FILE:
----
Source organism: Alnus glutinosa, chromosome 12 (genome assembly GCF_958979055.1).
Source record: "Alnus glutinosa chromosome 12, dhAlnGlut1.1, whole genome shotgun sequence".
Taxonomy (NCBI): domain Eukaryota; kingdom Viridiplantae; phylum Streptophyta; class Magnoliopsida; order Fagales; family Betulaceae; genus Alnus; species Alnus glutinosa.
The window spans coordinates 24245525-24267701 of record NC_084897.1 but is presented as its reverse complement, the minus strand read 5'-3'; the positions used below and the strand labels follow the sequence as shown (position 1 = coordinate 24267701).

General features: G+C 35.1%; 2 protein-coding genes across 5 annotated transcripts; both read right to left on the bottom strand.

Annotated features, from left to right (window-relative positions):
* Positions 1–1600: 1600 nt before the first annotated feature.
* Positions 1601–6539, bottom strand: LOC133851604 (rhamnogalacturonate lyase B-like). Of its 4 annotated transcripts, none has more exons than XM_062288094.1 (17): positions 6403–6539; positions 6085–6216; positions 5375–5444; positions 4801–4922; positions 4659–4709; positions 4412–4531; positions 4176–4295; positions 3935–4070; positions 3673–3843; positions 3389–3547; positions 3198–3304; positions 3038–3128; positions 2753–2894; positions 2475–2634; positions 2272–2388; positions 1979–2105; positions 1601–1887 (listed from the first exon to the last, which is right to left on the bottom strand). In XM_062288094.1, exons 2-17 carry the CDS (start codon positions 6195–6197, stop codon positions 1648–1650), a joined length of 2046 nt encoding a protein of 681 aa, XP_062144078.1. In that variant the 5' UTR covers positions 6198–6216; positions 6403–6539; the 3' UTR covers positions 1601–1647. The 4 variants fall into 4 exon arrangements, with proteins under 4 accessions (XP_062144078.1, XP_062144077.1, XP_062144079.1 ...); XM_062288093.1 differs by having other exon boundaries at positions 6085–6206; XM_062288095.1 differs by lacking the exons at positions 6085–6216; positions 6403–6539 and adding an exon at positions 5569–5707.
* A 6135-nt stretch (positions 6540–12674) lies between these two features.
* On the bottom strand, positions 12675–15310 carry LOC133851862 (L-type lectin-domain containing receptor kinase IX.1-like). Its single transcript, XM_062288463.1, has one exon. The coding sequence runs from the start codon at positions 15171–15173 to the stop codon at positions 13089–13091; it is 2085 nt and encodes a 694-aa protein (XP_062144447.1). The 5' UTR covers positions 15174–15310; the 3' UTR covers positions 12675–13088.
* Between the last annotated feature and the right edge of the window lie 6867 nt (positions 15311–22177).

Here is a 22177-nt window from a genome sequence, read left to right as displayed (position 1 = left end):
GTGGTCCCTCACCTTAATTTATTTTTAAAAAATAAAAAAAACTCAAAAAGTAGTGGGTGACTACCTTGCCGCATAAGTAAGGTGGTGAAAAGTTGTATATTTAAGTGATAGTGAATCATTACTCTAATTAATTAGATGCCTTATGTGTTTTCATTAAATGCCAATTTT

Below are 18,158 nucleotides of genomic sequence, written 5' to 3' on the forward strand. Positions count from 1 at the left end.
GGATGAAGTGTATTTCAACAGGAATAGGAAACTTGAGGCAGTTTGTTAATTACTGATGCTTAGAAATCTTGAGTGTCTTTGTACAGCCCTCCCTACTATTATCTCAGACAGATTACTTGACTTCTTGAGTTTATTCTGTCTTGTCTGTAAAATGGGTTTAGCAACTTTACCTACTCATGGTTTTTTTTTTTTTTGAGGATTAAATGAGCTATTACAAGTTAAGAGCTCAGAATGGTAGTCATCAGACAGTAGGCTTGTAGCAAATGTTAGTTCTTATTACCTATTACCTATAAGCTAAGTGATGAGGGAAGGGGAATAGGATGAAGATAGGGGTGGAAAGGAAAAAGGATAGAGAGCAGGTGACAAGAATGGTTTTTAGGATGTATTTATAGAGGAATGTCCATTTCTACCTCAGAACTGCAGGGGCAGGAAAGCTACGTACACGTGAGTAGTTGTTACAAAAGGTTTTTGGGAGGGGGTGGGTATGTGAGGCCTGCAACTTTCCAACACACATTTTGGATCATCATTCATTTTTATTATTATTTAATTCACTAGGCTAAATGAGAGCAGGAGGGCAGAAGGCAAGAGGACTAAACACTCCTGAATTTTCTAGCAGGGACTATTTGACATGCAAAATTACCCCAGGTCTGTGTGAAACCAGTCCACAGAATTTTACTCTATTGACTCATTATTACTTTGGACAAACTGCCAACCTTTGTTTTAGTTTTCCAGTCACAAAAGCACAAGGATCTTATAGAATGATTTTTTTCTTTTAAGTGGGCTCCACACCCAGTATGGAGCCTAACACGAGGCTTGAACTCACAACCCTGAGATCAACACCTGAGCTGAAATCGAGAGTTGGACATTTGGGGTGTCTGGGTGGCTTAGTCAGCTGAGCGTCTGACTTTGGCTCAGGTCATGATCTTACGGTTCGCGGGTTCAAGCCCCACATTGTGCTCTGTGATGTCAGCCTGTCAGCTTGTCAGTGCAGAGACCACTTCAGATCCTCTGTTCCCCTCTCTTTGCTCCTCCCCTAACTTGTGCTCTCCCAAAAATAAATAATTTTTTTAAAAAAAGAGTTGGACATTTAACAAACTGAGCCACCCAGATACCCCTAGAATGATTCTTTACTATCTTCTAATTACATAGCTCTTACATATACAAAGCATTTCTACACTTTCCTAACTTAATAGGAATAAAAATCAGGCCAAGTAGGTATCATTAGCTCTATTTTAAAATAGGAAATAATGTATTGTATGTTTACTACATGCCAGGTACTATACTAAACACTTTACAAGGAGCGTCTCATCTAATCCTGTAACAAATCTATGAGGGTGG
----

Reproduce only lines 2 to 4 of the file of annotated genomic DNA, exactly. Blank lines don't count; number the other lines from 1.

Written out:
Source record: "Alnus glutinosa chromosome 12, dhAlnGlut1.1, whole genome shotgun sequence".
Taxonomy (NCBI): domain Eukaryota; kingdom Viridiplantae; phylum Streptophyta; class Magnoliopsida; order Fagales; family Betulaceae; genus Alnus; species Alnus glutinosa.
The window spans coordinates 24245525-24267701 of record NC_084897.1 but is presented as its reverse complement, the minus strand read 5'-3'; the positions used below and the strand labels follow the sequence as shown (position 1 = coordinate 24267701).